Anyway, this storyline wraps up next issue, as the city looks like it's going to fall into a riot following the verdict in the trial of the soldiers involved in the Day 204 Massacre. I'm sure it will be exciting and thought-provoking. I hate to ruin the mood, but here's where I talk about buying policies. I'm thinking I'll switch to trades at the next storyline, so that means figuring out where the break between trades is going to be and dropping the series at that point. While I don't mind reading the book monthly, I figure it will read a bit better in collected form. Here's to saving money!
Madman Atomic Comics #3
By Mike Allred
Now here's the big one in this post. I thought about separating discussion of this issue into its own post, but I figure I should keep it here in order to try to not just scan the whole thing and post every page. The reason I would do that is because this issue consists almost entirely of Mike Allred copying the art styles (or possibly tracing, or "swiping" their art; I'm not sure what his exact process was) of influential creators throughout the history of comics. It's an amazing feat, with a new (yet recognizable) art style in nearly every panel. We get to see Allred's version of nearly every "name" in comics, from the likes of Winsor McCay:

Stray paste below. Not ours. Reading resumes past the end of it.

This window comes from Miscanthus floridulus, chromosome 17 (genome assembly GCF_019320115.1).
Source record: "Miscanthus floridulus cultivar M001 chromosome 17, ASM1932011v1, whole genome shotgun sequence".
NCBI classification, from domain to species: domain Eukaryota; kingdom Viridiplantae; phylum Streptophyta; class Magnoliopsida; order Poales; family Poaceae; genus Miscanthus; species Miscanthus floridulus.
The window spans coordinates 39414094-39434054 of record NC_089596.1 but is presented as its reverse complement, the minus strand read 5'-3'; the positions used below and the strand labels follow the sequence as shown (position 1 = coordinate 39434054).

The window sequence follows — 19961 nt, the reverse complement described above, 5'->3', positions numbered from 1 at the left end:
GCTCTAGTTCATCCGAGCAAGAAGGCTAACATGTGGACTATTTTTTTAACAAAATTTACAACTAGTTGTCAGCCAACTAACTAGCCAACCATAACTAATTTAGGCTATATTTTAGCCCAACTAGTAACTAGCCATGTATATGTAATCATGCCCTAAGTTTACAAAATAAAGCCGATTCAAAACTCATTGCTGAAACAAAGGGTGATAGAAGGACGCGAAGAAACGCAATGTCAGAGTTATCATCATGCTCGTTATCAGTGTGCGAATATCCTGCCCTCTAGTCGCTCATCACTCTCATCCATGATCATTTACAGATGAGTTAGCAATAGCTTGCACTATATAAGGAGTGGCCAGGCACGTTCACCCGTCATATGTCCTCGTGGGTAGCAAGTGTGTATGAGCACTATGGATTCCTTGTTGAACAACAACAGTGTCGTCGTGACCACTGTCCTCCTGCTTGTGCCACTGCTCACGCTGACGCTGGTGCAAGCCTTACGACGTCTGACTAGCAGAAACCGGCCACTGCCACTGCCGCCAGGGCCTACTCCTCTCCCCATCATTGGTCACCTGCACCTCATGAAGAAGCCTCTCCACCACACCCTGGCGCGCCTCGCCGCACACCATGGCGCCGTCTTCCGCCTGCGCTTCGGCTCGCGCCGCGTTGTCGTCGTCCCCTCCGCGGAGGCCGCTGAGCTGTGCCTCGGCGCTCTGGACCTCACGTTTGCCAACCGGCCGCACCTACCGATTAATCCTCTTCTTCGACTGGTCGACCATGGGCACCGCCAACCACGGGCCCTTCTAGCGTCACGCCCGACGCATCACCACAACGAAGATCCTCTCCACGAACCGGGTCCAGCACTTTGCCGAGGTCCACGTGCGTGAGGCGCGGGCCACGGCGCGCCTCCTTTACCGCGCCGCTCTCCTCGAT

And George Herriman:
Up to present stars like Paul Pope:
Or Frank Quitely:
Wow. The in-story reason for this is that Mr. Excitement, Frank/Madman's favorite childhood superhero, is taking him on a tour through his subconscious, sorting through all the influences he's had in order to get to his present, true state. Of course, these are really Mike Allred's influences, and like his character, he's throwing them all on the page, experiencing them one by one in order to show both himself and us what has led him to the current point in his life and career. It's an incredible experience, and I had a blast trying to identify the various artists being copied (the list/dedication on the title page certainly helped). I thought I recognized most of the artists, but some were hard to tell. I would love it if somebody put up some annotations explaining which artist was being referenced (maybe someone already has; if so, please let me know in the comments). The story itself is also good, full of the usual Madman philosophizing, and hopefully leading to the "Madman in space" storyline that Allred has talked about for years. But the real delight is the comics history lesson we get throughout the issue. Allred continues to astonish me and demonstrate why he's one of my favorite artists. Keep it up, Mike!
Oh, hell, I can't help myself; I have to show some other panels I thought were awesome. Here's Charles Schulz:
And Chris Ware:
Okay, I better stop before I get in trouble for infringing copyright.
The Punisher Presents: Barracuda #5 (of 5)
Written by Garth Ennis
Art by Goran Parlov